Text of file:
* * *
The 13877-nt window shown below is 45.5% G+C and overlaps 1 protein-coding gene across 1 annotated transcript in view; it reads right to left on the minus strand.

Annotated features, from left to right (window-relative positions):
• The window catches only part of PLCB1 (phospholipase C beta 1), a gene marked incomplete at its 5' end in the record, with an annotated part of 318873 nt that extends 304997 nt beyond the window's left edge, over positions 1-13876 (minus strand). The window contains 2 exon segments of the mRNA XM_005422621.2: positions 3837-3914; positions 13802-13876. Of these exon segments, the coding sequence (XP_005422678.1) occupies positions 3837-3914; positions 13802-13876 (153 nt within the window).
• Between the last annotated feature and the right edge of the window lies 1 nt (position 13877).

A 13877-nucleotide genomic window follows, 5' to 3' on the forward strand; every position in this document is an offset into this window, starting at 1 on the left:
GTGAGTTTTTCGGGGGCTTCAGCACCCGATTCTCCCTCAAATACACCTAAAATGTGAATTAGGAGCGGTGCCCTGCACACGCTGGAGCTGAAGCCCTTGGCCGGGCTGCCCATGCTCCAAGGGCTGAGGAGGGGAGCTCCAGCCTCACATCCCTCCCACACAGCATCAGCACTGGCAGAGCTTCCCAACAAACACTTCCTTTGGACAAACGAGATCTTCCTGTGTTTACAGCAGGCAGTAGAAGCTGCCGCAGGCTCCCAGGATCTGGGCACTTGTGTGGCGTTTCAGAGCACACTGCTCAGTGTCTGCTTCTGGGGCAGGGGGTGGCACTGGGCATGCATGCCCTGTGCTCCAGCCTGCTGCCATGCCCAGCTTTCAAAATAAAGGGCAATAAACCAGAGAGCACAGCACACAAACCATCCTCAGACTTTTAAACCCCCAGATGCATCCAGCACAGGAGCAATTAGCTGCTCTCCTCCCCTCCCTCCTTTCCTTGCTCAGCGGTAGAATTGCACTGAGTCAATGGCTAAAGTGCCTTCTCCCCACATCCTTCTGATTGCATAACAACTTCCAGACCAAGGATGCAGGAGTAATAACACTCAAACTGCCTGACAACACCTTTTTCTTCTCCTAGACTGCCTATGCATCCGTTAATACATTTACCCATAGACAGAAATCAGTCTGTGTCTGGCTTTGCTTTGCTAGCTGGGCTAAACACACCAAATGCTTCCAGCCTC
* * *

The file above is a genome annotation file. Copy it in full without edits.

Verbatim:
The 13877-nt window shown below is 45.5% G+C and overlaps 1 protein-coding gene across 1 annotated transcript in view; it reads right to left on the minus strand.

Annotated features, from left to right (window-relative positions):
• The window catches only part of PLCB1 (phospholipase C beta 1), a gene marked incomplete at its 5' end in the record, with an annotated part of 318873 nt that extends 304997 nt beyond the window's left edge, over positions 1-13876 (minus strand). The window contains 2 exon segments of the mRNA XM_005422621.2: positions 3837-3914; positions 13802-13876. Of these exon segments, the coding sequence (XP_005422678.1) occupies positions 3837-3914; positions 13802-13876 (153 nt within the window).
• Between the last annotated feature and the right edge of the window lies 1 nt (position 13877).

A 13877-nucleotide genomic window follows, 5' to 3' on the forward strand; every position in this document is an offset into this window, starting at 1 on the left:
GTGAGTTTTTCGGGGGCTTCAGCACCCGATTCTCCCTCAAATACACCTAAAATGTGAATTAGGAGCGGTGCCCTGCACACGCTGGAGCTGAAGCCCTTGGCCGGGCTGCCCATGCTCCAAGGGCTGAGGAGGGGAGCTCCAGCCTCACATCCCTCCCACACAGCATCAGCACTGGCAGAGCTTCCCAACAAACACTTCCTTTGGACAAACGAGATCTTCCTGTGTTTACAGCAGGCAGTAGAAGCTGCCGCAGGCTCCCAGGATCTGGGCACTTGTGTGGCGTTTCAGAGCACACTGCTCAGTGTCTGCTTCTGGGGCAGGGGGTGGCACTGGGCATGCATGCCCTGTGCTCCAGCCTGCTGCCATGCCCAGCTTTCAAAATAAAGGGCAATAAACCAGAGAGCACAGCACACAAACCATCCTCAGACTTTTAAACCCCCAGATGCATCCAGCACAGGAGCAATTAGCTGCTCTCCTCCCCTCCCTCCTTTCCTTGCTCAGCGGTAGAATTGCACTGAGTCAATGGCTAAAGTGCCTTCTCCCCACATCCTTCTGATTGCATAACAACTTCCAGACCAAGGATGCAGGAGTAATAACACTCAAACTGCCTGACAACACCTTTTTCTTCTCCTAGACTGCCTATGCATCCGTTAATACATTTACCCATAGACAGAAATCAGTCTGTGTCTGGCTTTGCTTTGCTAGCTGGGCTAAACACACCAAATGCTTCCAGCCTC